But the fact is that writing helps one to endure what might otherwise be unendurable. I suppose I should know exactly why, but I don’t, except to say that the knowledge that you are going to write about something unpleasant puts a screen between yourself and your own experience. – Theodore Dalrymple
Laughing together is as close as you can get without touching. – Gina Barreca
Humour rewards originality, offers diversion, enhances intellectual functioning, encourages emotional endurance, promotes a sense of alliance and releases tension without dismissing the seriousness of the situation.
Out of emotional chaos, humour devises a form and crafts a meaningful sense of control.
Humour insists on the most significant forms of freedom of assembly: the assembly of souls and minds, the community of the anxious and the brave (all of us at different moments), the gathering of storytellers, truth-tellers and eager listeners. – Gina Barreca
Do you really need to drown those people in red tape and bureaucracy? I think we’re going t ave to look to lighten the load on them and let business start to flourish a bit. These aren’t normal times – John Key
The government is deciding what is an essential business or service, Act says it would be better to determine what is safe:
. .. If the objective is to stop the spread of COVID-19, then the test should be whether something can be done safely, not whether it is essential. Moving to a test of safety rather than necessity would be a much better way of fighting the virus while salvaging businesses.
‘Essential’ Compromises ‘Safety’
The Government rightly says it is essential to have food available. Once food is available in an area, no other activity is permissible. But making people travel further to visit a smaller number of bigger and busier stores undermines our goal of reducing the spread of the virus. Supermarkets have remained open because they are essential but they have only undertaken safety mechanisms more recently. Under a safety approach, only food stores with safe processes would be allowed to open, but all stores with such processes would equally be able to open. . .
It would be just as safe for butchers and greengrocers to be open, following best practice of allowing one customer in, one out and keeping everyone two metres apart, as it is for supermarkets, perhaps even safer if it meant fewer people in supermarkets.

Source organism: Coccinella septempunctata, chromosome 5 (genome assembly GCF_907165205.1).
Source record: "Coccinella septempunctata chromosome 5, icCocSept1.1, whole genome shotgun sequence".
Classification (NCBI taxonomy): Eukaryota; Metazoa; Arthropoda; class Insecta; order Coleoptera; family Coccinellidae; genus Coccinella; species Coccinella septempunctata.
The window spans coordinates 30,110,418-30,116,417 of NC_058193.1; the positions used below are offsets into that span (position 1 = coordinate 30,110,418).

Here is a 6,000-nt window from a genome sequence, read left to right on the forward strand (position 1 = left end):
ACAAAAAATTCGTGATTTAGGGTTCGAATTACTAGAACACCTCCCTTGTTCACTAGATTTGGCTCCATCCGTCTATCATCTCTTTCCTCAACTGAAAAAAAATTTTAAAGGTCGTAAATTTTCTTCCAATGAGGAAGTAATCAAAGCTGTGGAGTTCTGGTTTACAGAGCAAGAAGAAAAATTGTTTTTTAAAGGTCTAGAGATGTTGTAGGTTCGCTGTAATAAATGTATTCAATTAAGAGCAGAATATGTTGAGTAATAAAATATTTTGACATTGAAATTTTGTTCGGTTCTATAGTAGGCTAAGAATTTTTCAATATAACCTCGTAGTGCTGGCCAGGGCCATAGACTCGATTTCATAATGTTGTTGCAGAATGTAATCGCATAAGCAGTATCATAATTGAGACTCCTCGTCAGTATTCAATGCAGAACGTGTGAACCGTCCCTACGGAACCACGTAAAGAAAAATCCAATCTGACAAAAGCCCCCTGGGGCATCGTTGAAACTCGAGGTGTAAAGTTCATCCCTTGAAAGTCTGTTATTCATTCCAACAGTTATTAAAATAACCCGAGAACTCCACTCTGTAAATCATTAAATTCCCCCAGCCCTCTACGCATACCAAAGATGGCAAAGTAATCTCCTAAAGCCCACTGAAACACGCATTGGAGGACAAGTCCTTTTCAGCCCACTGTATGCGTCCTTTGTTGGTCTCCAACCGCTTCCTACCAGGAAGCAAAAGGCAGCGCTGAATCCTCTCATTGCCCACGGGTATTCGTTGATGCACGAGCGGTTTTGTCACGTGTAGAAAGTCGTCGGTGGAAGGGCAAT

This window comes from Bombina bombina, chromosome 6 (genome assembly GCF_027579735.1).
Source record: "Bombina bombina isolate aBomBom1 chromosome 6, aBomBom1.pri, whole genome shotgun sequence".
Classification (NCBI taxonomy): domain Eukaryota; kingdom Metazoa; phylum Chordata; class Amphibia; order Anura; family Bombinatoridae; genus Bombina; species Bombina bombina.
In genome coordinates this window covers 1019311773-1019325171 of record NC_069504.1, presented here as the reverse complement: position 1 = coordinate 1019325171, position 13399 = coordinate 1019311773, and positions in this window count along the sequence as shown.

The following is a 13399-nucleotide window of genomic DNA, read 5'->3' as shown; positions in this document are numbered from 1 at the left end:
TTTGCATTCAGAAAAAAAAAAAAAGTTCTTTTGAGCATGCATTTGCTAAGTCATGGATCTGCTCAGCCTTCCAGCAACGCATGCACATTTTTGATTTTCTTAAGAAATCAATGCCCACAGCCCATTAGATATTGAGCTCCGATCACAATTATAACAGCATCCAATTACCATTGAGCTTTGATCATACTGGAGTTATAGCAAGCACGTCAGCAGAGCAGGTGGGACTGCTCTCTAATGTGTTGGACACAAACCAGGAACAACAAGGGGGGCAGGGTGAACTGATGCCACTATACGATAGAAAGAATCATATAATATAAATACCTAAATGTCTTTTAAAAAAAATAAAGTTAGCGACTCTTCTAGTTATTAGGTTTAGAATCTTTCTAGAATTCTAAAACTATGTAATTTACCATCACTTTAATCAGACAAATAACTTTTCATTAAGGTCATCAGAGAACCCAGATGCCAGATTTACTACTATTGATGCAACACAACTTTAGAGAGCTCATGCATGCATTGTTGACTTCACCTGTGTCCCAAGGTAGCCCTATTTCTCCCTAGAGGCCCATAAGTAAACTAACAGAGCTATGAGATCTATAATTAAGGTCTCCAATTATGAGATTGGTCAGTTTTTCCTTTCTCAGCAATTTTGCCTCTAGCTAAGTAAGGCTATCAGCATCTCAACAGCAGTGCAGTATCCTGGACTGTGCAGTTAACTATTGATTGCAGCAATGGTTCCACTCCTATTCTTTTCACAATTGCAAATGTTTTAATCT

Couplands announced yesterday it will close its South Island plant because it mostly supplies its own shops in the south and these aren’t deemed essential.
The bakery supplies about a third of the South’s bread. The plant closure will cause shortages and panic buying. Again, providing the stores have practices which keep their staff and customers safe, they should be able to stay open and lower the pressure on supermarkets.
Instead of the objective test ‘can this be done in a way that is safe’ we are facing a subjective test ‘does the Government think you need this.’ This level of government power is not sustainable.
Breakdown Of The Rule of Law
Subjectivity leads to absurdities and a breakdown of the rule of law. The Government has decided that eating halal meat is a goal important enough to justify opening some butcheries. Driving to the beach for a walk or a picnic is not. Which one is safer? . . .
Halal meat can be bought from supermarkets and a halal butchery isn’t any more or less safe than any other butcheries. It’s the safety practices they follow to protect staff and customers safe that matter, not religious practices.
If the decision to close butcheries isn’t reversed millions of dollars of meat will have to be dumped. That would be an unconscionable waste.